CHENNAI: When The New York Times profiled Katie Ledecky ahead of the 2016 Olympics, their lede went viral on social media. It was bordering on hyperbole, yet completely true. “The question,” they wrote, “is not whether Katie Ledecky will win. But by how much.” The 20-year-old did that intro enough justice by winning gold in four of the five categories she competed (two world records). In both of those world record efforts (400m free and 800m free), the second-placed athlete was so far behind they weren’t even in the frame when Ledecky finished.
Her margin of victories are legendary — in the 800m free in Rio, Jazz Carlin finished 11.50 seconds behind. In the 400m free, Carlin finished her race almost five seconds slower. It’s not just Carlin. Some of the greatest women swimmers of the 21st century have been embarrassed by Ledecky’s command of the pool. So it’s not really a surprise to hear Ledecky being asked this question in an international conference call on Friday night. “Do you feel sorry for your rivals? Because there is an embarrassing distance between you and them.”
Ledecky, who was 15 when she won gold at the 800m in London in 2012, is initially stumped. She starts laughing before gathering her thoughts. “I don’t know how to answer that,” she says to select journalists. “I don’t really pay attention to the distance. I’m always trying to put together my fastest race. You can only control what you can control...”
She did that in London even as the world media had their attention on Michael Phelps. Qualifying for that Olympics made her realise that perhaps she was destined for things normal human beings wouldn’t dare to dream. “It was kind of a gradual process (when did you know you were a phenomenon). After I had qualified for the finals of the 800m free, that’s kind of when I knew I had a chance to win gold. After that gold, my next goal was breaking a world record.” She’s also quick to praise her coaches and teammates for the roles they have played in shaping her career.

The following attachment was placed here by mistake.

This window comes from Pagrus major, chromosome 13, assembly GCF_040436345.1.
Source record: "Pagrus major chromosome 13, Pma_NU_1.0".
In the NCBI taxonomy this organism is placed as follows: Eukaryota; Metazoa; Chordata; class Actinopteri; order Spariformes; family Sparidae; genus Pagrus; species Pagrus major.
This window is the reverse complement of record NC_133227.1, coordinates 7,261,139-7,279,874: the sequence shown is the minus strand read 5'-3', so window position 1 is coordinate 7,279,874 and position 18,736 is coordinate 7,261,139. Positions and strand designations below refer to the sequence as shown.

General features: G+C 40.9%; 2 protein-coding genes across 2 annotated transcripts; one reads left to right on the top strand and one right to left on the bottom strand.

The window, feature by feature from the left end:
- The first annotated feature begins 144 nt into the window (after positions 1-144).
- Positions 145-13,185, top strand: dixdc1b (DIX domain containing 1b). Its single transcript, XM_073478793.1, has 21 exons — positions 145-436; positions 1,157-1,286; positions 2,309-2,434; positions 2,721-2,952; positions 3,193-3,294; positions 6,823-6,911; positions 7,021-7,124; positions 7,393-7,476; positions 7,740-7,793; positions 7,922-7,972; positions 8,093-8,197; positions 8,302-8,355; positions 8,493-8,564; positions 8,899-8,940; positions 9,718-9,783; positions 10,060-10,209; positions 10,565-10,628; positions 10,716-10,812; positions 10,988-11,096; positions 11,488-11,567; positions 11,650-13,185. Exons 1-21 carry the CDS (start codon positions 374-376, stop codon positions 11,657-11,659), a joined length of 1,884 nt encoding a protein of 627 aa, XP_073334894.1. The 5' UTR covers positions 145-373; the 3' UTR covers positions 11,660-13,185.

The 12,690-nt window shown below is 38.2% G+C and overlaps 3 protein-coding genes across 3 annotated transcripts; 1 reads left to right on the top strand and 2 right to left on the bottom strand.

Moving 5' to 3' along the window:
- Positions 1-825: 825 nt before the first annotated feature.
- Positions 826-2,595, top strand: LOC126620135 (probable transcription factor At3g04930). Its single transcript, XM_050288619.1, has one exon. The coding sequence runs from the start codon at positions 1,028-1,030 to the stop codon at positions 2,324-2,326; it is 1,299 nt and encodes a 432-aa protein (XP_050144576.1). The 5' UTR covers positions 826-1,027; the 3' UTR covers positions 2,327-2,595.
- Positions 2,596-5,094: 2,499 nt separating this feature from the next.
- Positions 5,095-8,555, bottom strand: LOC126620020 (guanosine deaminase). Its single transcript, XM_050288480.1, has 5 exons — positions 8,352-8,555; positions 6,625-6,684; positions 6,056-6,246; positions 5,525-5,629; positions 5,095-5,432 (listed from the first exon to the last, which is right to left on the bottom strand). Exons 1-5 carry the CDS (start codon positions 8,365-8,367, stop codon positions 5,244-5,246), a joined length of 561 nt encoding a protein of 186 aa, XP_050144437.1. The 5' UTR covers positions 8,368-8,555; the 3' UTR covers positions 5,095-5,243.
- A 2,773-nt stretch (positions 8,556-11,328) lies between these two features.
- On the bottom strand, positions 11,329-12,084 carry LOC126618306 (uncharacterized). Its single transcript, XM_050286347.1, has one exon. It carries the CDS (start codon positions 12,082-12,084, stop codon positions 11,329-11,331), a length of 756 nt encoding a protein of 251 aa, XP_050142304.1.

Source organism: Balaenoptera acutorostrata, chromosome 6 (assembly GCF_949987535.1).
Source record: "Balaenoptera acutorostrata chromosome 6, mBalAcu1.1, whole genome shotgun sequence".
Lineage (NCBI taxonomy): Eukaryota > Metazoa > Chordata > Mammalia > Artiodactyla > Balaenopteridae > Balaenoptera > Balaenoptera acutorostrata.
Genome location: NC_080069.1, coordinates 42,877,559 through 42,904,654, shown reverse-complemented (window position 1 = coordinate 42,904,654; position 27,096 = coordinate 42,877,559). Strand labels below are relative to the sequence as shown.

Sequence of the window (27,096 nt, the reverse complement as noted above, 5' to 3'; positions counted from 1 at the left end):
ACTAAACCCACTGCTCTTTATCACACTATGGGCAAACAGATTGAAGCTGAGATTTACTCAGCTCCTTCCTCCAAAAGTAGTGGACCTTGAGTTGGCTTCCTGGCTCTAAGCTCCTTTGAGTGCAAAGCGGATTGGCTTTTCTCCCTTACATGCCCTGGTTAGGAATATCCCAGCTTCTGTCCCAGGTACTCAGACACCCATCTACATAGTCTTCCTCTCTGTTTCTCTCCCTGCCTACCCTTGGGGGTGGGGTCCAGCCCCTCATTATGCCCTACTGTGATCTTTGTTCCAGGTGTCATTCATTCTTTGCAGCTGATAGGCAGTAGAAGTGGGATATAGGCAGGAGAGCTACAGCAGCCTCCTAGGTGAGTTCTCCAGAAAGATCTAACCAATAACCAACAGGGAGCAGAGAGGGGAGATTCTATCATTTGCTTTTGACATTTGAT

Ledecky, in the running to win Laureus World Sportswoman of the Year award in a couple of weeks’ time, doesn’t get too bogged down by pressure. Or expectations. “I think some people have expectations for me. But I think, you know, the biggest thing for me is not focusing on those external expectations. As long as I focus on my personal goals... that’s the only thing that matters to me.”
She leaves with an interesting thought. “It gets harder and harder for me as I get faster. I am basically competing against the world record holder every time that I race now that I have the world record in the 400m, 800m and the mile.”Here’s a scary fact: she keeps beating herself.